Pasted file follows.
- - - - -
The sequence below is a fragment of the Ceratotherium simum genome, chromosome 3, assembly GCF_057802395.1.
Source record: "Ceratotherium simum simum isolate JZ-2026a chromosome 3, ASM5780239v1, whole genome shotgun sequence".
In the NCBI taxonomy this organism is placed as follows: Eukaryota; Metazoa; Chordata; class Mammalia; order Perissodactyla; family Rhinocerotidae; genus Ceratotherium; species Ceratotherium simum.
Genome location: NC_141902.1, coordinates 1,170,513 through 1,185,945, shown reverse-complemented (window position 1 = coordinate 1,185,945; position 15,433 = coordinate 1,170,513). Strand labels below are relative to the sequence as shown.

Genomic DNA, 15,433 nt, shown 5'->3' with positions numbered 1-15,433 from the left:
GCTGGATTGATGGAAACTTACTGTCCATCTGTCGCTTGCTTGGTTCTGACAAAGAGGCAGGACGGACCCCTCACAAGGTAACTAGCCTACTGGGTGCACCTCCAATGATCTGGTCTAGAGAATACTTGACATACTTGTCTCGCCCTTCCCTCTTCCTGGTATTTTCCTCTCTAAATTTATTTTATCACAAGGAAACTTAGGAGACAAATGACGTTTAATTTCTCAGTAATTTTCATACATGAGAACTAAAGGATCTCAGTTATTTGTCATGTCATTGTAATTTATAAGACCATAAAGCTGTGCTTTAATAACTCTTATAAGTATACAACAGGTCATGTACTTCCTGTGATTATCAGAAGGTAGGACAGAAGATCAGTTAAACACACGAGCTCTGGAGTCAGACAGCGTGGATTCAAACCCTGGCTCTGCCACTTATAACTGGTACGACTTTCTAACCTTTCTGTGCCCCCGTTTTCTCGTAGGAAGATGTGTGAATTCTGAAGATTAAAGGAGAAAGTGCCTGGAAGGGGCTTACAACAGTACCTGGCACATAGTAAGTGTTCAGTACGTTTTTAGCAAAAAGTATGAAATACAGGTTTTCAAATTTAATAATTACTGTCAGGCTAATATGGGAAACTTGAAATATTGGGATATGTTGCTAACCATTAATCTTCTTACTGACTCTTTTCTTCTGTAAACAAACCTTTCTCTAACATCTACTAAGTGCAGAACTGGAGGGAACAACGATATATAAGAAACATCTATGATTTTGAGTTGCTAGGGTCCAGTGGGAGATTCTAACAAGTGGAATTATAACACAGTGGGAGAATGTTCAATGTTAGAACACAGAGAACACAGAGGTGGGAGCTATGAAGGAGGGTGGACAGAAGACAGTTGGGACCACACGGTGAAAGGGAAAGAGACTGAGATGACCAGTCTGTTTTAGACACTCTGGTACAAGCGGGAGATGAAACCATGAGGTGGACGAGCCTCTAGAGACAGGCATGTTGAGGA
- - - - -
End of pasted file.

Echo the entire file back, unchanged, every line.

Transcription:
The sequence below is a fragment of the Ceratotherium simum genome, chromosome 3, assembly GCF_057802395.1.
Source record: "Ceratotherium simum simum isolate JZ-2026a chromosome 3, ASM5780239v1, whole genome shotgun sequence".
In the NCBI taxonomy this organism is placed as follows: Eukaryota; Metazoa; Chordata; class Mammalia; order Perissodactyla; family Rhinocerotidae; genus Ceratotherium; species Ceratotherium simum.
Genome location: NC_141902.1, coordinates 1,170,513 through 1,185,945, shown reverse-complemented (window position 1 = coordinate 1,185,945; position 15,433 = coordinate 1,170,513). Strand labels below are relative to the sequence as shown.

Genomic DNA, 15,433 nt, shown 5'->3' with positions numbered 1-15,433 from the left:
GCTGGATTGATGGAAACTTACTGTCCATCTGTCGCTTGCTTGGTTCTGACAAAGAGGCAGGACGGACCCCTCACAAGGTAACTAGCCTACTGGGTGCACCTCCAATGATCTGGTCTAGAGAATACTTGACATACTTGTCTCGCCCTTCCCTCTTCCTGGTATTTTCCTCTCTAAATTTATTTTATCACAAGGAAACTTAGGAGACAAATGACGTTTAATTTCTCAGTAATTTTCATACATGAGAACTAAAGGATCTCAGTTATTTGTCATGTCATTGTAATTTATAAGACCATAAAGCTGTGCTTTAATAACTCTTATAAGTATACAACAGGTCATGTACTTCCTGTGATTATCAGAAGGTAGGACAGAAGATCAGTTAAACACACGAGCTCTGGAGTCAGACAGCGTGGATTCAAACCCTGGCTCTGCCACTTATAACTGGTACGACTTTCTAACCTTTCTGTGCCCCCGTTTTCTCGTAGGAAGATGTGTGAATTCTGAAGATTAAAGGAGAAAGTGCCTGGAAGGGGCTTACAACAGTACCTGGCACATAGTAAGTGTTCAGTACGTTTTTAGCAAAAAGTATGAAATACAGGTTTTCAAATTTAATAATTACTGTCAGGCTAATATGGGAAACTTGAAATATTGGGATATGTTGCTAACCATTAATCTTCTTACTGACTCTTTTCTTCTGTAAACAAACCTTTCTCTAACATCTACTAAGTGCAGAACTGGAGGGAACAACGATATATAAGAAACATCTATGATTTTGAGTTGCTAGGGTCCAGTGGGAGATTCTAACAAGTGGAATTATAACACAGTGGGAGAATGTTCAATGTTAGAACACAGAGAACACAGAGGTGGGAGCTATGAAGGAGGGTGGACAGAAGACAGTTGGGACCACACGGTGAAAGGGAAAGAGACTGAGATGACCAGTCTGTTTTAGACACTCTGGTACAAGCGGGAGATGAAACCATGAGGTGGACGAGCCTCTAGAGACAGGCATGTTGAGGA